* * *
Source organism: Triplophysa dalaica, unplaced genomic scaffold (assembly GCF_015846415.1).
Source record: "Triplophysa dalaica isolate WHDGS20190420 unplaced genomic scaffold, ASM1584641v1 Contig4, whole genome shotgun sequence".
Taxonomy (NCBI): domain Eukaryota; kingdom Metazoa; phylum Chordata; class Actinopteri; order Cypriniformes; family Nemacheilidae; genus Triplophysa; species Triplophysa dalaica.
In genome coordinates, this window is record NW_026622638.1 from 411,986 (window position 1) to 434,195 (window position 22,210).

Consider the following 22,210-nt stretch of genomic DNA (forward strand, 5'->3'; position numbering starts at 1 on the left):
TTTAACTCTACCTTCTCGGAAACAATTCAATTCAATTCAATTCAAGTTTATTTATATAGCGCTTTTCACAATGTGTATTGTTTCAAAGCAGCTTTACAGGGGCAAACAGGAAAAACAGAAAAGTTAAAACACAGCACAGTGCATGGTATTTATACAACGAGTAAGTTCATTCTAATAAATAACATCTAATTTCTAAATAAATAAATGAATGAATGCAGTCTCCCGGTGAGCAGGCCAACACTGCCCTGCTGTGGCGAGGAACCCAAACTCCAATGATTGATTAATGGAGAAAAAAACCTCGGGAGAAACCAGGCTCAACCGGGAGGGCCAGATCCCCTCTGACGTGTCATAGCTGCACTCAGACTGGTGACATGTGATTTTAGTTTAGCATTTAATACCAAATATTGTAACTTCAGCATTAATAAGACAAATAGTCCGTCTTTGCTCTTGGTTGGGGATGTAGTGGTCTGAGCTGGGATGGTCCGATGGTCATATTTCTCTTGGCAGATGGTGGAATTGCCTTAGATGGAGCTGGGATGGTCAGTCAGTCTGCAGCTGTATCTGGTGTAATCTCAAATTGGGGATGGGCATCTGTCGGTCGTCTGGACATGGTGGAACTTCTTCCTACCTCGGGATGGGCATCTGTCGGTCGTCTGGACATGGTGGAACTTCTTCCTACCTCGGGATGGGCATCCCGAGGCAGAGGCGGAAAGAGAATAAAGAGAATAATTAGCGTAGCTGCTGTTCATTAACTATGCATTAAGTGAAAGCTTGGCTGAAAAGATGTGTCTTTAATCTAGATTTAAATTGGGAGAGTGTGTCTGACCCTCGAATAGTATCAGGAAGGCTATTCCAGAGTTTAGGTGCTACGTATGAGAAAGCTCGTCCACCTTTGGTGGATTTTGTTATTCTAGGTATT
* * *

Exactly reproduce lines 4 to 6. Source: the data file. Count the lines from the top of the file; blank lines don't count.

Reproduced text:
In genome coordinates, this window is record NW_026622638.1 from 411,986 (window position 1) to 434,195 (window position 22,210).

Consider the following 22,210-nt stretch of genomic DNA (forward strand, 5'->3'; position numbering starts at 1 on the left):
TTTAACTCTACCTTCTCGGAAACAATTCAATTCAATTCAATTCAAGTTTATTTATATAGCGCTTTTCACAATGTGTATTGTTTCAAAGCAGCTTTACAGGGGCAAACAGGAAAAACAGAAAAGTTAAAACACAGCACAGTGCATGGTATTTATACAACGAGTAAGTTCATTCTAATAAATAACATCTAATTTCTAAATAAATAAATGAATGAATGCAGTCTCCCGGTGAGCAGGCCAACACTGCCCTGCTGTGGCGAGGAACCCAAACTCCAATGATTGATTAATGGAGAAAAAAACCTCGGGAGAAACCAGGCTCAACCGGGAGGGCCAGATCCCCTCTGACGTGTCATAGCTGCACTCAGACTGGTGACATGTGATTTTAGTTTAGCATTTAATACCAAATATTGTAACTTCAGCATTAATAAGACAAATAGTCCGTCTTTGCTCTTGGTTGGGGATGTAGTGGTCTGAGCTGGGATGGTCCGATGGTCATATTTCTCTTGGCAGATGGTGGAATTGCCTTAGATGGAGCTGGGATGGTCAGTCAGTCTGCAGCTGTATCTGGTGTAATCTCAAATTGGGGATGGGCATCTGTCGGTCGTCTGGACATGGTGGAACTTCTTCCTACCTCGGGATGGGCATCTGTCGGTCGTCTGGACATGGTGGAACTTCTTCCTACCTCGGGATGGGCATCCCGAGGCAGAGGCGGAAAGAGAATAAAGAGAATAATTAGCGTAGCTGCTGTTCATTAACTATGCATTAAGTGAAAGCTTGGCTGAAAAGATGTGTCTTTAATCTAGATTTAAATTGGGAGAGTGTGTCTGACCCTCGAATAGTATCAGGAAGGCTATTCCAGAGTTTAGGTGCTACGTATGAGAAAGCTCGTCCACCTTTGGTGGATTTTGTTATTCTAGGTATT